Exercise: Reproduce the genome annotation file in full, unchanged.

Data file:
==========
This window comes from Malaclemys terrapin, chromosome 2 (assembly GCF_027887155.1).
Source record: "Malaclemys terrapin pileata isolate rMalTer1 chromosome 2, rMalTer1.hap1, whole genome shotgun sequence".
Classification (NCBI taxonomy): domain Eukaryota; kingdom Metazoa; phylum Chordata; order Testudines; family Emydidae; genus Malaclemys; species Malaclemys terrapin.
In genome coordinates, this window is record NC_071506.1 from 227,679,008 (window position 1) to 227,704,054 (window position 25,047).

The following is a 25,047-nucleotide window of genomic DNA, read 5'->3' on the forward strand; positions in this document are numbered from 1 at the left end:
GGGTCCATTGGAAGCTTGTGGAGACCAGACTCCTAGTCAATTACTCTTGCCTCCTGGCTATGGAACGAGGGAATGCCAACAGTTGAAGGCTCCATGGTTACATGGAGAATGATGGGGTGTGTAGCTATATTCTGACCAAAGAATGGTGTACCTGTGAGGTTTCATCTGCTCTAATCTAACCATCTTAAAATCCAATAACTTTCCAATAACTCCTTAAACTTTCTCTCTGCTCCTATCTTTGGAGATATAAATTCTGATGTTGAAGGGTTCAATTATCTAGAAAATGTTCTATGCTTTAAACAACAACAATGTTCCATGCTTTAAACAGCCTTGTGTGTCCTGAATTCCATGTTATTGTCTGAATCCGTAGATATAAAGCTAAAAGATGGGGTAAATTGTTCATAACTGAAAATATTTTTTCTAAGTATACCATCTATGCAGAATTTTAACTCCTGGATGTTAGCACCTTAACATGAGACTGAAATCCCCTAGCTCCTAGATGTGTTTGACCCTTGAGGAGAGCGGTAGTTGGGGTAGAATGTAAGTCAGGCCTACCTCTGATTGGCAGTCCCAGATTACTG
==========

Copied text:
This window comes from Malaclemys terrapin, chromosome 2 (assembly GCF_027887155.1).
Source record: "Malaclemys terrapin pileata isolate rMalTer1 chromosome 2, rMalTer1.hap1, whole genome shotgun sequence".
Classification (NCBI taxonomy): domain Eukaryota; kingdom Metazoa; phylum Chordata; order Testudines; family Emydidae; genus Malaclemys; species Malaclemys terrapin.
In genome coordinates, this window is record NC_071506.1 from 227,679,008 (window position 1) to 227,704,054 (window position 25,047).

The following is a 25,047-nucleotide window of genomic DNA, read 5'->3' on the forward strand; positions in this document are numbered from 1 at the left end:
GGGTCCATTGGAAGCTTGTGGAGACCAGACTCCTAGTCAATTACTCTTGCCTCCTGGCTATGGAACGAGGGAATGCCAACAGTTGAAGGCTCCATGGTTACATGGAGAATGATGGGGTGTGTAGCTATATTCTGACCAAAGAATGGTGTACCTGTGAGGTTTCATCTGCTCTAATCTAACCATCTTAAAATCCAATAACTTTCCAATAACTCCTTAAACTTTCTCTCTGCTCCTATCTTTGGAGATATAAATTCTGATGTTGAAGGGTTCAATTATCTAGAAAATGTTCTATGCTTTAAACAACAACAATGTTCCATGCTTTAAACAGCCTTGTGTGTCCTGAATTCCATGTTATTGTCTGAATCCGTAGATATAAAGCTAAAAGATGGGGTAAATTGTTCATAACTGAAAATATTTTTTCTAAGTATACCATCTATGCAGAATTTTAACTCCTGGATGTTAGCACCTTAACATGAGACTGAAATCCCCTAGCTCCTAGATGTGTTTGACCCTTGAGGAGAGCGGTAGTTGGGGTAGAATGTAAGTCAGGCCTACCTCTGATTGGCAGTCCCAGATTACTG